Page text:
James Dallinger
Personal information
Birth nameJames William Dallinger
Born (1985-09-30) 30 September 1985 (age 36)
Hora Hora, Cambridge, New Zealand
Height190 cm (6 ft 3 in)[1]
Weight97 kg (214 lb)
Medal record
Men's rowing
Representing  New Zealand
World Rowing Championships
Gold medal – first place 2007 Munich Coxless four
Bronze medal – third place 2006 Eton Coxed four
World Rowing U23 Championships
Gold medal – first place 2006 Hazewinkel Coxed four
World Rowing Cup
Bronze medal – third place 2007, Lucerne Coxless four
Gold medal – first place 2007, Amsterdam Coxless four
European Surf Rowing Championships
Gold medal – first place 2008, Biarritz Surf Boat

James William Dallinger (born 30 September 1985) is a New Zealand rower. He was a member of the World Champion under-23 coxed four in 2006, and the world champion senior coxless four in 2007. He has been selected for the New Zealand coxless four to compete at the Beijing Olympics.[2][3]

Early life

Dallinger was born in Hora Hora, Cambridge, New Zealand and attended St Paul's Collegiate School in nearby Hamilton.[4] He started rowing with the school club in 2000, where he was coached by three-time Olympian Ian Wright (rower).

In 2002 and 2003 Dallinger was part of the U19 Eight that won the Maadi Cup – the first two wins in the school's history.[5]

International rowing

In 2006 Dallinger was selected as bowman in the New Zealand coxed four, along with Steven Cottle, Paul Gerritsen, Dane Boswell and cox Daniel Quigley. They won gold at the FISA Under 23 World Championships also setting a new world-record time of 6.03 in Hazelwinkel, Belgium [6][7] and Bronze at the World Championships in Eton, UK.[8]

In 2007 he made the NZ coxless four in the number two position with fellow crew members Hamish Bond, Eric Murray and Carl Meyer under coach Chris Nillsen. The team won Gold at the 2007 World Championships in Munich, Germany [9][10] thus qualifying them for the 2008 Beijing Olympic Games.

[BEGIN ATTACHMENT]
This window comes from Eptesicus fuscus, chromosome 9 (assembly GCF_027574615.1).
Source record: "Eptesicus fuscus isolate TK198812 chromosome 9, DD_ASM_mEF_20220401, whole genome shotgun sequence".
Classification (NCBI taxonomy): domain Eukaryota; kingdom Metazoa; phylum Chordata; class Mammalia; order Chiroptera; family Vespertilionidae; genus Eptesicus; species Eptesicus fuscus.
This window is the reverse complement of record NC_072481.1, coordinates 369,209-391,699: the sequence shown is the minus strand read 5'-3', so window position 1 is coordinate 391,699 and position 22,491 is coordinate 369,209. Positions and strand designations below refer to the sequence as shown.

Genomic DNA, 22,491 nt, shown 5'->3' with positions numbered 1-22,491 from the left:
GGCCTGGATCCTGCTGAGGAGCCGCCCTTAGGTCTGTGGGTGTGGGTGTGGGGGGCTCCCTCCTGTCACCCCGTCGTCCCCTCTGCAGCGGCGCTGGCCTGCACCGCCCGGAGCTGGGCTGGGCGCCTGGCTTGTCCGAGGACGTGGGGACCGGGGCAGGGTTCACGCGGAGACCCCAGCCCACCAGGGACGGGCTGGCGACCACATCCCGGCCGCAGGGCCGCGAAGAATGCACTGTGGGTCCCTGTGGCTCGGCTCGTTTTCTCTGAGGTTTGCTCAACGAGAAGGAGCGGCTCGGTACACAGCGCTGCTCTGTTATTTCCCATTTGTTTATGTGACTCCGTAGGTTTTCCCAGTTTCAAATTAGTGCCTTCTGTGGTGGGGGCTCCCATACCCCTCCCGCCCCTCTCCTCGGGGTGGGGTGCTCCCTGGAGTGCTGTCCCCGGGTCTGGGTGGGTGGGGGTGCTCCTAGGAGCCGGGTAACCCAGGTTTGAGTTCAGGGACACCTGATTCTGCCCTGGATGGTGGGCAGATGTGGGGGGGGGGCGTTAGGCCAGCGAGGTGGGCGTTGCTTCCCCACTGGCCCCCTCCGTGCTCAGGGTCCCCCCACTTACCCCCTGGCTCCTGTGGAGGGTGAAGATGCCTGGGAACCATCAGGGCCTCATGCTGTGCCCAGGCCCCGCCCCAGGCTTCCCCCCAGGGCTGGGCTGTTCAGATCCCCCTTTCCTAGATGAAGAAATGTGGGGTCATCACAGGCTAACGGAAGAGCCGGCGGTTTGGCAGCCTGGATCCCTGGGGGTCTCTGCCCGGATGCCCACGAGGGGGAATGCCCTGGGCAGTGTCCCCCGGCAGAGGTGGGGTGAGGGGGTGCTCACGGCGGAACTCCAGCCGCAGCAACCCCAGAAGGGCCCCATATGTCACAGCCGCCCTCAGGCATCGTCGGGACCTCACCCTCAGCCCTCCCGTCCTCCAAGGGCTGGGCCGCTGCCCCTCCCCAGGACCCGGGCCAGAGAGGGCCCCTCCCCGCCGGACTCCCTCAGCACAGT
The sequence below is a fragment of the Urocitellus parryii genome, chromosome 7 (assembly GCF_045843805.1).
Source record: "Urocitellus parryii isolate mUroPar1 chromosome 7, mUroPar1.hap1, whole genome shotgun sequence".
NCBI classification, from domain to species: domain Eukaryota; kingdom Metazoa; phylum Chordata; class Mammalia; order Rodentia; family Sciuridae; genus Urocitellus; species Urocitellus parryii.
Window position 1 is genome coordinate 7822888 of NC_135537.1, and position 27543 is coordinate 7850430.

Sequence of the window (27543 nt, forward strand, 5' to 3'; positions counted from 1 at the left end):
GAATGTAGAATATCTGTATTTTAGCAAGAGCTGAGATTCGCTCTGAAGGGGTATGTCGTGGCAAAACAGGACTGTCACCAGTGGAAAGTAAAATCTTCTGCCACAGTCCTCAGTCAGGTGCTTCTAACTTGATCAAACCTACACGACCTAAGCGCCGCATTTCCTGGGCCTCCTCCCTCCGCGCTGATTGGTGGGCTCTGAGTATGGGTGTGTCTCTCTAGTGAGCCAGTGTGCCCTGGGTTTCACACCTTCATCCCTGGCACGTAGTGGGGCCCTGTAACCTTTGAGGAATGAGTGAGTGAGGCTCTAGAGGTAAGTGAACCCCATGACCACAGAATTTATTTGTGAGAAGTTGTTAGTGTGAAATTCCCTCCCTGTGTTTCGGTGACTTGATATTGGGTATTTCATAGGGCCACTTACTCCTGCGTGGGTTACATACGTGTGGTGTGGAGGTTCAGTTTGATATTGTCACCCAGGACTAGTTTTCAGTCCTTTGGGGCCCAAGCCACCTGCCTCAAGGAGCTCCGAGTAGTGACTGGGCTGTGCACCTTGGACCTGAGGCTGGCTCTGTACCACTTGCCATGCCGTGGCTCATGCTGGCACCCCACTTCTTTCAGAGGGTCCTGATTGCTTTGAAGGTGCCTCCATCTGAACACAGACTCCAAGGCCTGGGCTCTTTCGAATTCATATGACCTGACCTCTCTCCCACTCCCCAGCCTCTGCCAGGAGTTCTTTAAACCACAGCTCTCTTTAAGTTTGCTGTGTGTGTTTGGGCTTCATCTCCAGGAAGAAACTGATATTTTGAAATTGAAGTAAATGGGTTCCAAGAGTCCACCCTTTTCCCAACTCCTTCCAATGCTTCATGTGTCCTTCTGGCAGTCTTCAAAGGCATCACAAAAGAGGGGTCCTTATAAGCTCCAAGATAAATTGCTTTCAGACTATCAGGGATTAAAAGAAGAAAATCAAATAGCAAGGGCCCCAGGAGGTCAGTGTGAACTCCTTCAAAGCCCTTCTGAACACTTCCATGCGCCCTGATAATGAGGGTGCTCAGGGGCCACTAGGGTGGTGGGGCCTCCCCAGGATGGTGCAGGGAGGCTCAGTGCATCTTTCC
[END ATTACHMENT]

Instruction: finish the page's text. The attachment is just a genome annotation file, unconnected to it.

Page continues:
In 2008 competing in the international regattas didn't go so well for Dallinger and his crew, getting 6th in Lucerne, Switzerland and 5th Poznan, Poland, and a gutting 7th in the Olympics after running through the heats being one of the 8 crew with less than 0.7 sec parting them.[citation needed]

After the Games, Dallinger joined the Piha Surf Boat Rowing team bound for Biarritz, France to compete in the 2008 European Ocean Thunder series, with team mates Mark Bournville, Matt Kirk, Craig Knox, Brad Myton, Bruce O'Brien and Hayden Smith. Dallinger and the Piha boys took Gold in the final, giving them the title of the European Champions.[citation needed]

In December 2010 Dallinger after coaching at the Waikato Regional Rowing Performance Centre for a few months decided to get back in the boat, training paid off and after the National Rowing trials was selected again as part of the Men's Coxless Four along with 2007/08 team mate Carl Meyer and two new boys Benjamin Hammond and Chris Harris the pair both from Wanaganui. Already they have had some success in the campaign to the World Championships later on this year in Bled, Slovenia securing a 2nd at the World Rowing Cup in Hamburg, Germany.[citation needed]


  1. ^ Evans, Hilary; Gjerde, Arild; Heijmans, Jeroen; Mallon, Bill; et al. "James Dallinger". Olympics at Sports-Reference.com. Sports Reference LLC. Archived from the original on 18 April 2020. Retrieved 30 June 2017.
  2. ^ "Olympic team revealed". Rowing NZ. Archived from the original on 30 April 2008. Retrieved 13 March 2008.
  3. ^ "New Zealand Olympic Rowing Team to Beijing 2008 Announced". NZ Olympic Committee. Retrieved 13 March 2008.[permanent dead link]
  4. ^ "St. Paul's Collegiate School Gymnasium Project 2006/07". St Pauls Collegiate. Archived from the original on 14 October 2008. Retrieved 13 March 2008.
  5. ^ "NZSSRA – Regata results". NZSSRA. Retrieved 13 March 2008.
  6. ^ "U23 Men's Coxed Four – Final". FISA. Retrieved 26 September 2015.
  7. ^ "Rowing: Youngsters surge to golden day at worlds". The New Zealand Herald. 25 July 2006. Retrieved 13 March 2008.
  8. ^ "Men's Coxed Four – Final". FISA. Retrieved 26 September 2015.
  9. ^ "FISA Results database". Retrieved 13 March 2008.
  10. ^ "Black Blades power to three gold medals". Archived from the original on 11 October 2007. Retrieved 13 March 2008.